How to stay on track with school: study schedules
Studying can be a challenge in more ways than one, as any student knows. One of the biggest issues is procrastinating on homework; this is where study schedules come in. Not only do they help keep students from procrastinating, they also help to keep students on track with their homework.
Students should start with a schedule that plans out their entire day for a week in hourly segments. As this schedule is used, students can add incentives for keeping the schedule to avoid the temptation of procrastination. After a couple weeks, some students might find that just having planned times to work on specific classes is all that is needed. “It is easy to put off studying, especially if you have other things that you would rather be doing,” says Marie Gambill, associate professor and coordinator of the Learning Skills Center and First Year Experience. “Making a study schedule is just like having a class schedule or work schedule that you follow. You know where you need to be and when.”
Aleta Campman is a student at Umpqua Community College who is currently working on her Associate of Arts Oregon Transfer degree. She says that schedules have helped her. “My schedule is pretty planned out for me. I have classes, and on Friday, Saturday, and Sunday I work full time. So, my schedule is trying to fit homework in between classes and work. I usually write down all that I have to do and their due dates. I then try to work on things that are due soonest.”
Something to keep in mind is that as the term progresses is to keep the schedule flexible. Sit down on Sunday and spend 15 minutes to review the weeks deadlines by looking at the Canvas, this will help to keep the schedule flexible. “I allow the schedule to fluctuate with the load of work each class has for the week. I allow the schedule to change when a class becomes more or less difficult than I had at first determined, or if an exam or term paper are due that week,” says Stephen Cooksey who is currently working at UCC on completing general studies courses with a focus on history.
“Your schedule should be flexible enough to add or subtract where necessary. Don’t be so strict with it that you can’t exchange an hour or two for another time if something comes up,” Gambill says. “If you micro manage every minute of your schedule, you may end up being burned out. This is a living document, meaning that you change it when it needs to be adjusted.”
To start creating a study schedule, students should make a 24-hour grid with the weekends. “Put down the things that are unmovable such as class times, work times, sleep, and family. Then look at the times that you are the most alert. It doesn’t help to be studying when you are tired, if you can help it,” Gambill says. “Put down your study times, making sure that you study at least six days a week. Put the times throughout the week, not all at one time. Start with one-hour increments. Realize that the best way to study is to study for 50 minutes and then take a ten-minute break.”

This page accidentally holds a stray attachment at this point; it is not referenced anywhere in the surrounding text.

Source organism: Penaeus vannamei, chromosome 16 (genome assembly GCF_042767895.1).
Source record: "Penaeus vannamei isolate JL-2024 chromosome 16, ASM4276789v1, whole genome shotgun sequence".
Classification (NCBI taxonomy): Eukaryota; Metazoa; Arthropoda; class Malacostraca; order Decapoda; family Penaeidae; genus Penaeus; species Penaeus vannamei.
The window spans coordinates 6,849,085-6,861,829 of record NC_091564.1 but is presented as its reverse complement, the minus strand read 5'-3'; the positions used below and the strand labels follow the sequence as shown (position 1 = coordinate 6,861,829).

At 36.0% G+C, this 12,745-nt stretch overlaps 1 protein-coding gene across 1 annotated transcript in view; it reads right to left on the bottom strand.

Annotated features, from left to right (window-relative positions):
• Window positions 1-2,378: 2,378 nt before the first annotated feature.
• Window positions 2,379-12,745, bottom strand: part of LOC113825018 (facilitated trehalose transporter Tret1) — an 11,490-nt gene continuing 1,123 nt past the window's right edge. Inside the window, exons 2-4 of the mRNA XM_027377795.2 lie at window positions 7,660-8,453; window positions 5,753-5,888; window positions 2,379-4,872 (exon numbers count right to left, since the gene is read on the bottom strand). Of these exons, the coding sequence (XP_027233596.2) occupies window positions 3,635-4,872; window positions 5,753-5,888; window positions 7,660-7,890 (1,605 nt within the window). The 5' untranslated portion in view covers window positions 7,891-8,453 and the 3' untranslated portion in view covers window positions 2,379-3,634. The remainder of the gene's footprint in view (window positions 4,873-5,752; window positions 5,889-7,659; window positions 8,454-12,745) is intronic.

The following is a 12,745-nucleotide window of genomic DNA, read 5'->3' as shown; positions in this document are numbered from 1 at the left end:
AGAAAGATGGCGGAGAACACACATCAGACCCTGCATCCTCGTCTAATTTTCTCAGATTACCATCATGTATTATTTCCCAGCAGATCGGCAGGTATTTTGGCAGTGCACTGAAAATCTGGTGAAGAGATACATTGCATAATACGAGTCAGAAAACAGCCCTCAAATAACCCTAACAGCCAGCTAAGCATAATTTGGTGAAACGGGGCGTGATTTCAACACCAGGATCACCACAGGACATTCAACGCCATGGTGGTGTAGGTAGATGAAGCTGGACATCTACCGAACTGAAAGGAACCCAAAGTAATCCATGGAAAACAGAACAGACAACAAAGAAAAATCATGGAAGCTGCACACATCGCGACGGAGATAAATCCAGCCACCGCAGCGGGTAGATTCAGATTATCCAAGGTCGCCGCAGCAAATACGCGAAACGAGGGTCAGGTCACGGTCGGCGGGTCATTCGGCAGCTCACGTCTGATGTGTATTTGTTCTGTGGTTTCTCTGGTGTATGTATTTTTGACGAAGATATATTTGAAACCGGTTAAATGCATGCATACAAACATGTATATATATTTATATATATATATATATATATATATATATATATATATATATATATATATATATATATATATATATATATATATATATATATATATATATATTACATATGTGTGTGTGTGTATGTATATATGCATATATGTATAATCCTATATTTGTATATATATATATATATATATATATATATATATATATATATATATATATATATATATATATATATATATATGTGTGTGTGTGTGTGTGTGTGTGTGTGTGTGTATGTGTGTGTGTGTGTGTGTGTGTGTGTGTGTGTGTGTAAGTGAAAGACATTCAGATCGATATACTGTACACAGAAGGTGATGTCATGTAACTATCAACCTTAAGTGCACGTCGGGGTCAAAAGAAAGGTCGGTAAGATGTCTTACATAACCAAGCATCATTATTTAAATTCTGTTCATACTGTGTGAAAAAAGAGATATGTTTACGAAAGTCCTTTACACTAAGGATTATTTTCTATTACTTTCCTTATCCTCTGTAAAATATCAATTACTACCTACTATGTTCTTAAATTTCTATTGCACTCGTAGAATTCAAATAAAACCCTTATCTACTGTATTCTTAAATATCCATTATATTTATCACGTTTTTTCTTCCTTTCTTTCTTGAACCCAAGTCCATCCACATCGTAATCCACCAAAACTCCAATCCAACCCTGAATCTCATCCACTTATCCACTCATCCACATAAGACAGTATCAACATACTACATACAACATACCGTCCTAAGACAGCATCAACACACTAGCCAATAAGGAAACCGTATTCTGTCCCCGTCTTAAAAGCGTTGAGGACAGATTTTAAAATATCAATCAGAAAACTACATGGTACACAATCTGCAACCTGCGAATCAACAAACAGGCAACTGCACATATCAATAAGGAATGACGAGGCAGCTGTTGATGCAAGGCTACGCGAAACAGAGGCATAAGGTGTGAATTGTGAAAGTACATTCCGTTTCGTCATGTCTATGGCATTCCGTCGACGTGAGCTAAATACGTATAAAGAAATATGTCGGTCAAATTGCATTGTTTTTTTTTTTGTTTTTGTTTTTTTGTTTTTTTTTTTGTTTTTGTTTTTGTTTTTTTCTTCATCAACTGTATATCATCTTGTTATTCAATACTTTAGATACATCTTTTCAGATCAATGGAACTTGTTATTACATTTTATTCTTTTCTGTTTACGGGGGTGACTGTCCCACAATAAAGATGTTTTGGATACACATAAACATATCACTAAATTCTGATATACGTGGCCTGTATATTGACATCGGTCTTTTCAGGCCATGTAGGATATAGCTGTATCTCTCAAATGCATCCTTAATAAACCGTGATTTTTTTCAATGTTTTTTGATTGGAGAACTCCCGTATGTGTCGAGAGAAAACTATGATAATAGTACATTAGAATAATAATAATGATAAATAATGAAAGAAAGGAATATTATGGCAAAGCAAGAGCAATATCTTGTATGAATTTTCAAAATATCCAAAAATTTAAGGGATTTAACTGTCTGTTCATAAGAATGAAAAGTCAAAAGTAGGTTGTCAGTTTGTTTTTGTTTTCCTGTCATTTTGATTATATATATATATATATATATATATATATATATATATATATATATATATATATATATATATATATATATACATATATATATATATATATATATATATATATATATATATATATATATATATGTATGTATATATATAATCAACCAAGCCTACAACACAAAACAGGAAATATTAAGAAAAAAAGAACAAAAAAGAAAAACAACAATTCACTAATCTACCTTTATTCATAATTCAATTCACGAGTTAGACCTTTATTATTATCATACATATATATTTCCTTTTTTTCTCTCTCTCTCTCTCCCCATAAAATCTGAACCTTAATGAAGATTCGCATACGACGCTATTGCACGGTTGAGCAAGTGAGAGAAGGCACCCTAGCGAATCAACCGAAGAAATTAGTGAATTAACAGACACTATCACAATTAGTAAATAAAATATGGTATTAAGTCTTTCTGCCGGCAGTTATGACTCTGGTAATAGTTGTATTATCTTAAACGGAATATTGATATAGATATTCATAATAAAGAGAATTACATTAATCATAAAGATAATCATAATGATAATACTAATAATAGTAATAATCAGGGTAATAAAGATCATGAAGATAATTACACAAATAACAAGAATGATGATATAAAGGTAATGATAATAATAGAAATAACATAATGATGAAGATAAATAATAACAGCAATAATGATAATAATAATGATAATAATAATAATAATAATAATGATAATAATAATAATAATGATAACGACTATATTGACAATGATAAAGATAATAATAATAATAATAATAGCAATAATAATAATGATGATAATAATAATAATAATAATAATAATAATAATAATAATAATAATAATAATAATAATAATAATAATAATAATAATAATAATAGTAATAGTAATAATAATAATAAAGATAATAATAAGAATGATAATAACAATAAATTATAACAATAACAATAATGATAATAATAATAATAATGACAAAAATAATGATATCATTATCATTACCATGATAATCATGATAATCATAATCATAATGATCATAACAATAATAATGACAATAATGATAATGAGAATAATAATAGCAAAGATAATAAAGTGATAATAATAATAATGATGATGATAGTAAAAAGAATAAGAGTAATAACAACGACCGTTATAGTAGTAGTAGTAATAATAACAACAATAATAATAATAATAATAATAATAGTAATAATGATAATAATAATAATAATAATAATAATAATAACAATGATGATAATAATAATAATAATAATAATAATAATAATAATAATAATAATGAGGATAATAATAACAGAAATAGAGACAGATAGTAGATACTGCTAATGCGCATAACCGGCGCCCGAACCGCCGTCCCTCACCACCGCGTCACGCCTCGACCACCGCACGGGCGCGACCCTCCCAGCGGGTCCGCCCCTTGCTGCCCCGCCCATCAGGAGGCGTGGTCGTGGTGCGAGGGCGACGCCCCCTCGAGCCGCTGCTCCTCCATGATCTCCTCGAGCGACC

A simple Excel spreadsheet or a planner are good places to start making study schedules. Students can find free study schedule templets online and Excel also offers free templets including planners and schedules. Students can also find apps for helping with their study schedules, such as having alarms for when to start studying.
Besides looking through class modules, students should check out two other places to get a good idea of how to lay out the schedule. “The Canvas calendar is a good place to start. This will remind you of important upcoming due dates. I would also use the class syllabus as a reference. I use the calendar in my phone and computer,” Gambill says. “When I was in college, I used a planner that I looked at each morning and night. Once you get used to the schedule, you will have to refer to it less.”
Having a study schedule will help students to combat procrastination and help to keep them on track. It is best to create a schedule before the term starts, so that students will not be caught off-guard with having to balance their new class and study times. If they don’t have one yet, students may be thinking that they missed their chance to create one for this term. “It’s never too late to create a schedule,” Gambill says. Now is the time to stop procrastinating.
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